Kippah Calm and Carry On
After a German official warned Germany’s Jews against wearing kippot in public, Rabbi Rami revisits his long-ago decision to stop wearing one.
I received an email from a stranger, telling me that Felix Klein, Germany’s senior official in charge of fighting anti-Semitism, warned Germany’s Jews against wearing kippot (skullcaps) in public. The email closed with this question: “Is that why you don’t wear one?” This is the email I sent in reply:
I’m not sure if this was meant as an expression of concern over my safety or as a threat, but I will accept it as the former, so thanks. While it is true that I no longer wear a kippah in public, but only when I am functioning as a rabbi, the reason for this has nothing to do with my safety and everything to do with the safety of others.
I wore a kippah daily for years. I stopped abruptly in the spring of 2001. My wife and I were eating at an outdoor vegan restaurant in a Los Angeles Jewish neighborhood. As we waited for our food we noticed an 80-something Jewish woman waving at us widely, and watched breathless as she barely avoided being hit by one car after another in a live version of the video game Frogger. When she reached our table she pointed to my kippah and stammered a warning that the restaurant wasn’t kosher and we were about to violate one of the cardinal rules of Torah: though shalt not boiled tofu in almond milk in a restaurant not paying the kosher licensing fee to the local rabbinate.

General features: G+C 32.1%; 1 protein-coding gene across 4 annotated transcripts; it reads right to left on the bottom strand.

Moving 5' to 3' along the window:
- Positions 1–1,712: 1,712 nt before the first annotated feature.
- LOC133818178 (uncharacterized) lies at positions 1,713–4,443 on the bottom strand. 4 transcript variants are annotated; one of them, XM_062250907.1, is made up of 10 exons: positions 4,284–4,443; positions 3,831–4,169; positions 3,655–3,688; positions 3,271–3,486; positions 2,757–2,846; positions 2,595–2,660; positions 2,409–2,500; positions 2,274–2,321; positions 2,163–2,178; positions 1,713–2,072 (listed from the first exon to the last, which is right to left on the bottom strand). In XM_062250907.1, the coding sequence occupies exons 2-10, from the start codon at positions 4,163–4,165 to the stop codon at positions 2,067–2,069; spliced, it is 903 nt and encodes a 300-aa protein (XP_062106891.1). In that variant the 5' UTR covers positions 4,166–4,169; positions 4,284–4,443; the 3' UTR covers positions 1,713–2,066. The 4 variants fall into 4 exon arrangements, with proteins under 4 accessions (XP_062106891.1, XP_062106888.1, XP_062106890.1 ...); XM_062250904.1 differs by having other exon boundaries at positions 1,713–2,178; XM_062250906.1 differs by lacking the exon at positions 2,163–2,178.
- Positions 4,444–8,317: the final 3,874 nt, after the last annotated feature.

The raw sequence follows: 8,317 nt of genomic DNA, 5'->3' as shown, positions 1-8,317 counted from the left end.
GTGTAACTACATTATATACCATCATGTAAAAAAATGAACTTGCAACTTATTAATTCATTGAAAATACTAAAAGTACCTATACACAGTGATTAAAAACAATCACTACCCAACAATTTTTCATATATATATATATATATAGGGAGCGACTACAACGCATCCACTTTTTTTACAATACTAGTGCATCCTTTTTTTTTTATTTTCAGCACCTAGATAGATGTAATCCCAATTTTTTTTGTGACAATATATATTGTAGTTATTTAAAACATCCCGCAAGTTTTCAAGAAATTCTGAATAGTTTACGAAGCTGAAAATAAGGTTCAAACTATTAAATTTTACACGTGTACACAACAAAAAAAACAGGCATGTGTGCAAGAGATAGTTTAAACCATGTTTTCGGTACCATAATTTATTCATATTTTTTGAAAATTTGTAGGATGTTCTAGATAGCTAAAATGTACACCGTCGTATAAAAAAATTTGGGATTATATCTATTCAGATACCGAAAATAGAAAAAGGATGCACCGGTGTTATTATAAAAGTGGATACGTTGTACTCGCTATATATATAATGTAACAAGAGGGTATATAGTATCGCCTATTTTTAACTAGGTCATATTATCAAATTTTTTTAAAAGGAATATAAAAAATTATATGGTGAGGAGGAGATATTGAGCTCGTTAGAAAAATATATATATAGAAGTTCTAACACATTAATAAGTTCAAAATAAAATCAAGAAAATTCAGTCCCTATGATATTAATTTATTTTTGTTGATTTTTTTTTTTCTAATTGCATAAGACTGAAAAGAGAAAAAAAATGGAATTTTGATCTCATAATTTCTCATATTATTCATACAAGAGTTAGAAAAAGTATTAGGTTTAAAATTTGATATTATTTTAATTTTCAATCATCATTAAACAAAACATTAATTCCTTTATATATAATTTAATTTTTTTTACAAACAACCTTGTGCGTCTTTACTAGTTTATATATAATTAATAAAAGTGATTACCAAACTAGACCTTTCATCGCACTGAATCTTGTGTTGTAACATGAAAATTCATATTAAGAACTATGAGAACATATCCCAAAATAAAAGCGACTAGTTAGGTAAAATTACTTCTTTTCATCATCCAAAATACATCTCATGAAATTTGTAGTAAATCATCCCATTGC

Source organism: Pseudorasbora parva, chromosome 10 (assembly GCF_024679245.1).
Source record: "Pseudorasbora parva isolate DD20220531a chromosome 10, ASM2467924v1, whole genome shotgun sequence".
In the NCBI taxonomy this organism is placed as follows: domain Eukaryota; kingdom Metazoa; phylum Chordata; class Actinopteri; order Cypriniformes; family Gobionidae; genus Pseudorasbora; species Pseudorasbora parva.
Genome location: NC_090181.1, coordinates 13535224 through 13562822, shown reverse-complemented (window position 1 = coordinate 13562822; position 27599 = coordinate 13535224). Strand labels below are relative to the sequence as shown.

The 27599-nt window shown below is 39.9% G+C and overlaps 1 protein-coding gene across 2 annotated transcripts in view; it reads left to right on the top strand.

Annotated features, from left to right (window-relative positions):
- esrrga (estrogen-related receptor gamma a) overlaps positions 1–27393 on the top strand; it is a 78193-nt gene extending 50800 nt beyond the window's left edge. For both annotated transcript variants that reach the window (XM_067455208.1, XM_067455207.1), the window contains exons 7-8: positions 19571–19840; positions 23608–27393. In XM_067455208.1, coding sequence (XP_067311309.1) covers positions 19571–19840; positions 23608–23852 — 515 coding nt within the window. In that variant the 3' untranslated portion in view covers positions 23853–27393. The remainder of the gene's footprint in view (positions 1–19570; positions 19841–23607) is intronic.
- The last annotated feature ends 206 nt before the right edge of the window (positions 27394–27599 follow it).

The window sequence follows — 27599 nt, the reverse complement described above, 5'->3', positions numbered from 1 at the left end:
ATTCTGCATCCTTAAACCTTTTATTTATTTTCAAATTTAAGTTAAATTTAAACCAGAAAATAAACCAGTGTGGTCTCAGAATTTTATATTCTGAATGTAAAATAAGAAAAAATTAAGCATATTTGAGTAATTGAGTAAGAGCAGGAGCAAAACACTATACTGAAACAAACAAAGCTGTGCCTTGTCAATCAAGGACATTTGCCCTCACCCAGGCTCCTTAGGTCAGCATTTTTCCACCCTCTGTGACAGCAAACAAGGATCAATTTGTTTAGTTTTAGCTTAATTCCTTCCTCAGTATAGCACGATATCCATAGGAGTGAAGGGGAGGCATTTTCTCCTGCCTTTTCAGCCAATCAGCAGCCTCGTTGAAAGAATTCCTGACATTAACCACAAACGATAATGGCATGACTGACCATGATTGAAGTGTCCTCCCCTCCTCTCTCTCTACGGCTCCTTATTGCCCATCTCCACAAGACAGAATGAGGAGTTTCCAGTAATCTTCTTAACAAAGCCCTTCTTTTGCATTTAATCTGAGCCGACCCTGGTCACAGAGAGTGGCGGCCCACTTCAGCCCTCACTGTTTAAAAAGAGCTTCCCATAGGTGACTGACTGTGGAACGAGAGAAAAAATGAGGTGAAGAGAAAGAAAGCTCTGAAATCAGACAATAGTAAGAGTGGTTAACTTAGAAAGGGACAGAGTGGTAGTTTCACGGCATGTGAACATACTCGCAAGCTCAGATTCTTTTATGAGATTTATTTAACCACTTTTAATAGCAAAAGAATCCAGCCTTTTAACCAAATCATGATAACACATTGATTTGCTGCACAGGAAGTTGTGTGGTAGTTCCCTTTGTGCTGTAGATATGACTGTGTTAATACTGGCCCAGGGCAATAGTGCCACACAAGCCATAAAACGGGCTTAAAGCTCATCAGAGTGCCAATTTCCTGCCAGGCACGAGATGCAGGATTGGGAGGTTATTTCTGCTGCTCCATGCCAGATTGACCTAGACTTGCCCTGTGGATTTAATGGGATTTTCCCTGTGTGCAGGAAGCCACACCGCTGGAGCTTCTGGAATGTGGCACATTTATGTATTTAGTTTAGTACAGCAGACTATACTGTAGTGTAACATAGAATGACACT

I thanked her profusely for her warning, watched until she was out of sight, and then briskly removed the kippah from head. I never put it back on.
As Erasmus wrote in 1508, vestis virum facit or “clothes maketh the man.” In my case “kippot maketh the Jew.” The woman racing across the street to save my soul did so because she assumed that I was an Orthodox Jew. I was born into Orthodoxy but left it first for Zen Buddhism and then for a more liberal, idiosyncratic, and even anarchic Judaism of my own making. Still, I didn’t want to give people the wrong impression; especially if it endangers their lives.
I continue to cover my head in public as a reminder that I am a Jew, but I now do so wearing baseball caps and other hipper hats. After reading the email about the warning to German Jews, however, I felt challenged to wear my kippah more openly. As of yet, I have not taken up the challenge. I continue to tell myself that wearing the kippah makes a statement about my religious life that isn’t true: I am not what my dad (alav ha-shalom, peace be upon him) would call an observant Jew. Still this may be a cop-out, and I’m not certain that my hesitation isn’t driven by fear. So I will wrestle with this a bit more, perhaps opting for the very Orthodox practice of wearing a kippah under a more stylish fedora. In any case, if you see me eating in a restaurant lacking a certificate of kosher observance, don’t panic. I still keep kosher in my own way.